Friday, June 26, 2009

The Wonder of Air Conditioning

After writing my previous blog, I started to think about the things we take for granted these days. Air conditioning is definitely one of those items.

So I went to that great fount of wisdom--google search--which lead me to Wikipedia, where I found the following information.

"The concept of air conditioning is known to have been applied in Ancient Rome, where aqueduct water was circulated through the walls of certain houses to cool them. Similar techniques in medieval Persia involved the use of cisterns and wind towers to cool buildings during the hot season. Modern air conditioning emerged from advances in chemistry during the 19th century, and the first large-scale electrical air conditioning was invented and used in 1902 by Willis Haviland Carrier.

While moving heat via machinery to provide air conditioning is a relatively modern invention, the cooling of buildings is not. Wealthy ancient Romans circulated aqueduct water through walls to cool their luxurious houses.

The 2nd century Chinese inventor Ding Huan (fl. 180) of the Han Dynasty invented a rotary fan for air conditioning, with seven wheels 3 m (10 ft) in diameter and manually powered. In 747, Emperor Xuanzong (r. 712–762) of the Tang Dynasty (618–907) had the Cool Hall (Liang Tian) built in the imperial palace, which the Tang Yulin describes as having water-powered fan wheels for air conditioning as well as rising jet streams of water from fountains. During the subsequent Song Dynasty (960–1279), written sources mentioned the air conditioning rotary fan as even more widely used.

Medieval Persia had buildings that used cisterns and wind towers to cool buildings during the hot season: cisterns (large open pools in central courtyards, not underground tanks) collected rain water; wind towers had windows that could catch wind and internal vanes to direct the airflow down into the building, usually over the cistern and out through a downwind cooling tower. Cistern water evaporated, cooling the air in the building.

Ventilators were invented in medieval Egypt and were widely used in many houses throughout Cairo during the Middle Ages. These ventilators were later described in detail by Abd al-Latif al-Baghdadi in 1200, who reported that almost every house in Cairo has a ventilator, and that they cost anywhere from 1 to 500 dinars depending on their sizes and shapes. Most ventilators in the city were oriented towards the Qibla, as was the city in general"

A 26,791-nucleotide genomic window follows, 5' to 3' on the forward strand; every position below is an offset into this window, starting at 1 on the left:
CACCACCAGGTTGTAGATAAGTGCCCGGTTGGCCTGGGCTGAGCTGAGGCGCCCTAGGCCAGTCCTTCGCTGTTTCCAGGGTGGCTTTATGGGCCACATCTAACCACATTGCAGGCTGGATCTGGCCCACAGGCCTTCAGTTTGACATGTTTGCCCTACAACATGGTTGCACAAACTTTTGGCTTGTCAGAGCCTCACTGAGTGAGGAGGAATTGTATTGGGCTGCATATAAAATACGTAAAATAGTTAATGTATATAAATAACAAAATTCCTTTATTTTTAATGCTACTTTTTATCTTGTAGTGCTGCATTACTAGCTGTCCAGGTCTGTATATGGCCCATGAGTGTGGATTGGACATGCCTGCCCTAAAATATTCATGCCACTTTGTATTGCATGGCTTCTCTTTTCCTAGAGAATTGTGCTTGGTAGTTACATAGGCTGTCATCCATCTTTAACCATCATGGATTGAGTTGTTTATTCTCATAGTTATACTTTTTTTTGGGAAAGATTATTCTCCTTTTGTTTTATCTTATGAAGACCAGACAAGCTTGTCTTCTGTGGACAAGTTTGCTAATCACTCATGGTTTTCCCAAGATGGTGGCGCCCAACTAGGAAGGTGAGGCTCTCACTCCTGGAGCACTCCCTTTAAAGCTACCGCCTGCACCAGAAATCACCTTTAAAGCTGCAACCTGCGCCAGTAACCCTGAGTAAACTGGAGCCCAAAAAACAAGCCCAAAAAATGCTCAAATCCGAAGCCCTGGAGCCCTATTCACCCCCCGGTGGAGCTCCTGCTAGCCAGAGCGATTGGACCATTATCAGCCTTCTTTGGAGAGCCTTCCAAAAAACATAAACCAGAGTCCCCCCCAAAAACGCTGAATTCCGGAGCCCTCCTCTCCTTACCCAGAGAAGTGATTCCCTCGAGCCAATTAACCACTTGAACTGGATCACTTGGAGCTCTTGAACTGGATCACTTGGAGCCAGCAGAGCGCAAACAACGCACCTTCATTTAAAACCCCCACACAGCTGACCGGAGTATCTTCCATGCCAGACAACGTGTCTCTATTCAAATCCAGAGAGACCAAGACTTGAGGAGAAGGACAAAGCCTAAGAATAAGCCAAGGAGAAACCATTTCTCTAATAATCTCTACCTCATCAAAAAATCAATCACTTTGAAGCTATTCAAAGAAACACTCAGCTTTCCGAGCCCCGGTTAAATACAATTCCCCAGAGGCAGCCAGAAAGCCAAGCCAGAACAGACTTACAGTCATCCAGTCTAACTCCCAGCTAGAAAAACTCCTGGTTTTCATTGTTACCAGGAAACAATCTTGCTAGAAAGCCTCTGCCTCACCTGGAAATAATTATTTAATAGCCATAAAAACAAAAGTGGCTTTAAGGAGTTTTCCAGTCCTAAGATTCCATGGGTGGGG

There is a lot of information there on that site. And interestingly enough it mentions that "in 1906, Stuart W. Cramer of Charlotte, North Carolina, USA, was exploring ways to add moisture to the air in his textile mill. Cramer coined the term "air conditioning", using it in a patent claim he filed that year as an analogue to "water conditioning", then a well-known process for making textiles easier to process. He combined moisture with ventilation to "condition" and change the air in the factories, controlling the humidity so necessary in textile plants. Willis Carrier adopted the term and incorporated it into the name of his company. This evaporation of water in air, to provide a cooling effect, is now known as evaporative cooling."

So I bet you thought this had nothing to do with quilting or fabric use!!! Wrong!!
Where would we be without air conditioning helping us as we struggle with that quilt in all the heat and humidity as I did yesterday. On the hottest day of the year, so far in Ohio, I was finishing up a huge quilt. Without the AC....I would have been TOAST!

2 comments:

  1. Gram:

    I think we take for granted toilet paper! Seriously, what would our lives be without it.

    Love, Meg

    google: the history of toilet paper. It is very interesting.

    ReplyDelete
  2. Delhi, India manufacturer and supplier of frp cooling towers includes bottle shape cooling towers, FRP square cooling towers, rectangular towers etc. and supply in all delhi/NCR (Noida, Ghaziabad, Gurgaon and Faridabad).

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